And on top of the fact that they’re using the fastball less, they’re using it up in the zone more. Sure it flies in the face of the factless logic that old school announcers use when they talk about keeping the ball down to limit the long ball. I mean why wouldn’t you want to put the ball right in the perfect spot for a lofted swing to get to the ball and drive it out of the yard? The high fastball, when used correctly, can make it very difficult for a hitter to make strong contact. Take a look at the image above and look at 11, 12, 13, 21, 22 and 23. That’s where you want to live with your fastball. You could argue that 31, 32 and 33 are fine, but they’re pretty obviously out of the zone, so I didn’t include them. Through Sunday’s action, teams are hitting .155 against fastballs in those six zones with a .270 SLG. In the rest of the zones in and around the zone, hitters are hitting .267 with a .461 SLG. Pretty clear difference there.

Royals Fastballs From 2016-2020

Year Fastball % Fastballs Up % FB AVG Allowed FB SLG Allowed
Year Fastball % Fastballs Up % FB AVG Allowed FB SLG Allowed
2020 54.4% 24.2% .265 .385
2019 58.2% 18.4% .300 .497
2018 59.3% 18.8% .294 .477
2017 56.5% 19.8% .290 .485
2016 61.6% 19.6% .280 .465

For what it’s worth, the Royals are allowing a .082 average and .184 SLG on the fastballs up. The average is second best and the slugging percentage is eighth best. So it’s working. On fastballs everywhere else, they’ve allowed a .308 average (fourth worst) and a .431 slugging percentage (actually 10th best). A lot of this is they simply have more talent and better stuff this year, but some of it is definitely that there’s a plan in place.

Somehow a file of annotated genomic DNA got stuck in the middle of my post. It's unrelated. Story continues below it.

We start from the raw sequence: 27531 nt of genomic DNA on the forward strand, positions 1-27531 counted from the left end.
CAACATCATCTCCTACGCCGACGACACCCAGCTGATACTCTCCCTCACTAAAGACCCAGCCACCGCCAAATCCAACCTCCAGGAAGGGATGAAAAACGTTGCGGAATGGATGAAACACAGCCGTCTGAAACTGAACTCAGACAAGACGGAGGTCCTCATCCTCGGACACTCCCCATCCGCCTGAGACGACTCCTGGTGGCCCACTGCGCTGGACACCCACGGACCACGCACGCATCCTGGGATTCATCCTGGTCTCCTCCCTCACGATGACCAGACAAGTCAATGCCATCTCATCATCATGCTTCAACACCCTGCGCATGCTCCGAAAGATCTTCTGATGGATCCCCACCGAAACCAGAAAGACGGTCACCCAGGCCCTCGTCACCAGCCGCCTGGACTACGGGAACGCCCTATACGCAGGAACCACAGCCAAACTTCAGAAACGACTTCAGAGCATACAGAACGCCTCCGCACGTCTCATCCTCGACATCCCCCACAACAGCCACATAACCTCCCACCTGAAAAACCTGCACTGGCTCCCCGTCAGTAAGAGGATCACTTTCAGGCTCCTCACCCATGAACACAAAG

Danny Duffy is the biggest beneficiary of this philosophy as opponents are just 1 for 15 against him on fastballs in those spots with the one hit being a double. The other three hits allowed were by Ian Kennedy (a single), Glenn Sparkman (a double) and Kevin McCarthy (a home run).

Questions that come from this that I can’t answer have a lot to do with Cal Eldred, the Royals pitching coach for whom I have not even attempted to hide my disdain. Is he behind this? If so, maybe I was wrong and a guy like him can change. Is it the organization’s new emphasis on analytics that seems to be permeating through all levels? If so and Eldred isn’t on board, it won’t be long before he’s out, no matter how close he is with Matheny. And, is this Matheny and his new analytical lean? If it is, then color me even more impressed with him than I already have been.

What we do know is that this has been a welcome change to see a quality pitching staff for the first time in a few years. They seem to be doing it with methods that the most successful organizations use, and that’s all you can really ask for. It doesn’t hurt that guys like Josh Staumont, Trevor Rosenthal, Scott Barlow, Greg Holland and Kyle Zimmer have been nails in the bullpen and the rotation has been good enough with that bullpen and no need to prepare for 162 games behind them. If this continues, and there’s no reason to think it won’t, we could be in for a lot of fun watching this team actually get the most out of their pitching staff rather than limiting them as we’ve seen for too long.